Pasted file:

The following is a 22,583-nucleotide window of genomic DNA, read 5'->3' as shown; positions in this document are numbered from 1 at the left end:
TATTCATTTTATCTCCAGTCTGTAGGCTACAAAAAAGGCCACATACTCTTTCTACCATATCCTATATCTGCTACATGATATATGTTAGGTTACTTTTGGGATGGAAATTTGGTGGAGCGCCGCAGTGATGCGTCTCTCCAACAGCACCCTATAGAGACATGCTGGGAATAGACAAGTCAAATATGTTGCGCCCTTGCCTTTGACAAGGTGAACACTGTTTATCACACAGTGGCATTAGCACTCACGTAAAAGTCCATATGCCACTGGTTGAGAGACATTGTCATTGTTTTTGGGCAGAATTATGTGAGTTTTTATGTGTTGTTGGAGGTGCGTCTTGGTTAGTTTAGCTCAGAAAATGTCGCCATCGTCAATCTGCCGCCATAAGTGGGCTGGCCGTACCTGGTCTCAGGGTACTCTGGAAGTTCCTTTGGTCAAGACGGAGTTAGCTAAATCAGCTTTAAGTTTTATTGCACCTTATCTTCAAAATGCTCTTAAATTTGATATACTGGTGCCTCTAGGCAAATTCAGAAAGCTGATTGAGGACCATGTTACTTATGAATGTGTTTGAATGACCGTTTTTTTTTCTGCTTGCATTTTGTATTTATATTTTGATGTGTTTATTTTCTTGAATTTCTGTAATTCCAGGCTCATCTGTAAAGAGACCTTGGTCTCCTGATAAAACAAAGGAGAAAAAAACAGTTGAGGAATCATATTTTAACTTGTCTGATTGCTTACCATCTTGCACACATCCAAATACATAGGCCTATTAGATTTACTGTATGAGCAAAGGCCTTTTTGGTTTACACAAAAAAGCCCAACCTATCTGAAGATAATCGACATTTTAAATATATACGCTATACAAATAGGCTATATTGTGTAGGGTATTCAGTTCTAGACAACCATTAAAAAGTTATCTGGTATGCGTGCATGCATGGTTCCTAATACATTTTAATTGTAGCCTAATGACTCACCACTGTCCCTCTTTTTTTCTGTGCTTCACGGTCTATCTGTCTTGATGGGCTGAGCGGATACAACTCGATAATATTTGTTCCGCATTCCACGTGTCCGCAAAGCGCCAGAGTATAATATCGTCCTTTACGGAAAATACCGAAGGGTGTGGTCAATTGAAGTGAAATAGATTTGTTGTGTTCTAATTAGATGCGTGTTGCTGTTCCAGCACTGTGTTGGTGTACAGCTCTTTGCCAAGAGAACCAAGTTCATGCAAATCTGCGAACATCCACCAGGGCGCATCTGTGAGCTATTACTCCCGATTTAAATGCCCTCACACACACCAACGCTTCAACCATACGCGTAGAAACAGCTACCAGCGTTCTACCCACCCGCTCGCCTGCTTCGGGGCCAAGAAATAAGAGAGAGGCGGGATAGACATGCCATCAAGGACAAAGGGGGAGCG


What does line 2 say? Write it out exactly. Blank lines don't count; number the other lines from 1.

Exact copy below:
TATTCATTTTATCTCCAGTCTGTAGGCTACAAAAAAGGCCACATACTCTTTCTACCATATCCTATATCTGCTACATGATATATGTTAGGTTACTTTTGGGATGGAAATTTGGTGGAGCGCCGCAGTGATGCGTCTCTCCAACAGCACCCTATAGAGACATGCTGGGAATAGACAAGTCAAATATGTTGCGCCCTTGCCTTTGACAAGGTGAACACTGTTTATCACACAGTGGCATTAGCACTCACGTAAAAGTCCATATGCCACTGGTTGAGAGACATTGTCATTGTTTTTGGGCAGAATTATGTGAGTTTTTATGTGTTGTTGGAGGTGCGTCTTGGTTAGTTTAGCTCAGAAAATGTCGCCATCGTCAATCTGCCGCCATAAGTGGGCTGGCCGTACCTGGTCTCAGGGTACTCTGGAAGTTCCTTTGGTCAAGACGGAGTTAGCTAAATCAGCTTTAAGTTTTATTGCACCTTATCTTCAAAATGCTCTTAAATTTGATATACTGGTGCCTCTAGGCAAATTCAGAAAGCTGATTGAGGACCATGTTACTTATGAATGTGTTTGAATGACCGTTTTTTTTTCTGCTTGCATTTTGTATTTATATTTTGATGTGTTTATTTTCTTGAATTTCTGTAATTCCAGGCTCATCTGTAAAGAGACCTTGGTCTCCTGATAAAACAAAGGAGAAAAAAACAGTTGAGGAATCATATTTTAACTTGTCTGATTGCTTACCATCTTGCACACATCCAAATACATAGGCCTATTAGATTTACTGTATGAGCAAAGGCCTTTTTGGTTTACACAAAAAAGCCCAACCTATCTGAAGATAATCGACATTTTAAATATATACGCTATACAAATAGGCTATATTGTGTAGGGTATTCAGTTCTAGACAACCATTAAAAAGTTATCTGGTATGCGTGCATGCATGGTTCCTAATACATTTTAATTGTAGCCTAATGACTCACCACTGTCCCTCTTTTTTTCTGTGCTTCACGGTCTATCTGTCTTGATGGGCTGAGCGGATACAACTCGATAATATTTGTTCCGCATTCCACGTGTCCGCAAAGCGCCAGAGTATAATATCGTCCTTTACGGAAAATACCGAAGGGTGTGGTCAATTGAAGTGAAATAGATTTGTTGTGTTCTAATTAGATGCGTGTTGCTGTTCCAGCACTGTGTTGGTGTACAGCTCTTTGCCAAGAGAACCAAGTTCATGCAAATCTGCGAACATCCACCAGGGCGCATCTGTGAGCTATTACTCCCGATTTAAATGCCCTCACACACACCAACGCTTCAACCATACGCGTAGAAACAGCTACCAGCGTTCTACCCACCCGCTCGCCTGCTTCGGGGCCAAGAAATAAGAGAGAGGCGGGATAGACATGCCATCAAGGACAAAGGGGGAGCG